And I’m delighted to share that after a challenging assessment process in July, I found out that I passed!

This Diploma will open many doors for me.  I currently coach two clients, which is great experience.  In the future, I will be able to be an executive coach; perhaps continuing to do this alongside my career or perhaps as a full time thing.  People who know me will know how passionately I feel about the potential for coaching children and young people; there’s a lot of talk about love in the care system just now and to me, love is all about talking about what young people want, and building on their strengths to help them to realise their potential.  Coaching, by definition, should achieve both of these.  And I will champion that.

Completing the Diploma has had a positive impact on my life and my career.  But these impacts aren’t just sitting with me; they’re reverberating across the care sector through me, and will continue to do so as my career takes shape.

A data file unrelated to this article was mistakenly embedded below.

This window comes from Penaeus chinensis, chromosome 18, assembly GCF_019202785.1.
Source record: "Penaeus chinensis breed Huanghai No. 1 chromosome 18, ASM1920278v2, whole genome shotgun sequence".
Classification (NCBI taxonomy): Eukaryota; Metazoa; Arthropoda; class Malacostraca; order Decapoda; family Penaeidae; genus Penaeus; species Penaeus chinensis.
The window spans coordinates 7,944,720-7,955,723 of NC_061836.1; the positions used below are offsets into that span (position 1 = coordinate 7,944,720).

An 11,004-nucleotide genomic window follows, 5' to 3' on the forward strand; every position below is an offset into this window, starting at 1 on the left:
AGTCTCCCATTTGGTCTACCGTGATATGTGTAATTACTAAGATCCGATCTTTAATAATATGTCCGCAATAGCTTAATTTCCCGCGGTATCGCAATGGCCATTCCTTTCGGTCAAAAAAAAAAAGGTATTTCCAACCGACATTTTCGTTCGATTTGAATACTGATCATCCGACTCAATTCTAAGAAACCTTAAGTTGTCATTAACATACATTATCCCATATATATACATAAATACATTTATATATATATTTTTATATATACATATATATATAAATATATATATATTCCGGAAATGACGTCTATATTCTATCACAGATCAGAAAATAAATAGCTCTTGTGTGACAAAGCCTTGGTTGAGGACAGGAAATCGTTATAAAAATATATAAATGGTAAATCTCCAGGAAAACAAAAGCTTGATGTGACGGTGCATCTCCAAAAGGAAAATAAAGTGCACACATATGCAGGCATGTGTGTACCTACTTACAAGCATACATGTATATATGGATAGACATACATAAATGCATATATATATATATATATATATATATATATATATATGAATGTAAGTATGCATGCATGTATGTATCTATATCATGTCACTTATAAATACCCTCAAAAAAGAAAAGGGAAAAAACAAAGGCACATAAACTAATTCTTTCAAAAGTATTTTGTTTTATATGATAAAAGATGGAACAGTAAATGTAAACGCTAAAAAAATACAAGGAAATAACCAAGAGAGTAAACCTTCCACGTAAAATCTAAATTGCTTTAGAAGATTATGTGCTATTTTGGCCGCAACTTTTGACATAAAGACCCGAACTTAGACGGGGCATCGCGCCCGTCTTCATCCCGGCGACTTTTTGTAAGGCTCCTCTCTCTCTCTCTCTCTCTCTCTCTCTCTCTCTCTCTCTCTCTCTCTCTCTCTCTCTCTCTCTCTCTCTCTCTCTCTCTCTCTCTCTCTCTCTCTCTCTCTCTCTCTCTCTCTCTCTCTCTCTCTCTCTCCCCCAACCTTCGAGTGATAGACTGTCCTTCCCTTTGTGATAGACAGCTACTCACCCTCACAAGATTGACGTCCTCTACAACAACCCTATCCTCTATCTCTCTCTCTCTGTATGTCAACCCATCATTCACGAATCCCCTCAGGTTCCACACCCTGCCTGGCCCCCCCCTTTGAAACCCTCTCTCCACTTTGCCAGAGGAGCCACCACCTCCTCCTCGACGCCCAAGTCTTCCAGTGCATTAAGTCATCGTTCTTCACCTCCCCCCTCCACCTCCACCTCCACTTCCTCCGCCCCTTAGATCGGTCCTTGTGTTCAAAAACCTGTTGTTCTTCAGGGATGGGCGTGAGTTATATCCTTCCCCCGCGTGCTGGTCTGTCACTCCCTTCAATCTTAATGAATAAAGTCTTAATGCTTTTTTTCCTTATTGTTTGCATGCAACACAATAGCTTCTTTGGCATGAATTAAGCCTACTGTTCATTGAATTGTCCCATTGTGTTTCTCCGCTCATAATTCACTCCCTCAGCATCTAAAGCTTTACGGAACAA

I am so unbelievably grateful that I was chosen for an Aspirational Award.  Part of me didn’t feel worthy of applying.  Why? Because I know that I have a fair amount of stability in my life, maybe more than some care experienced adults my age.

But I am so glad I was one of the people chosen because there is no way that I would have had this opportunity otherwise.  And I can say with real confidence that the impact of this Diploma will stretch across the rest of my career and life.

Thank you, LCT.

(Note from Editor: We are all so proud of Jimmy Paul and his achievements, and it has absolutely been our honour to meet and work with him. #happyfunder)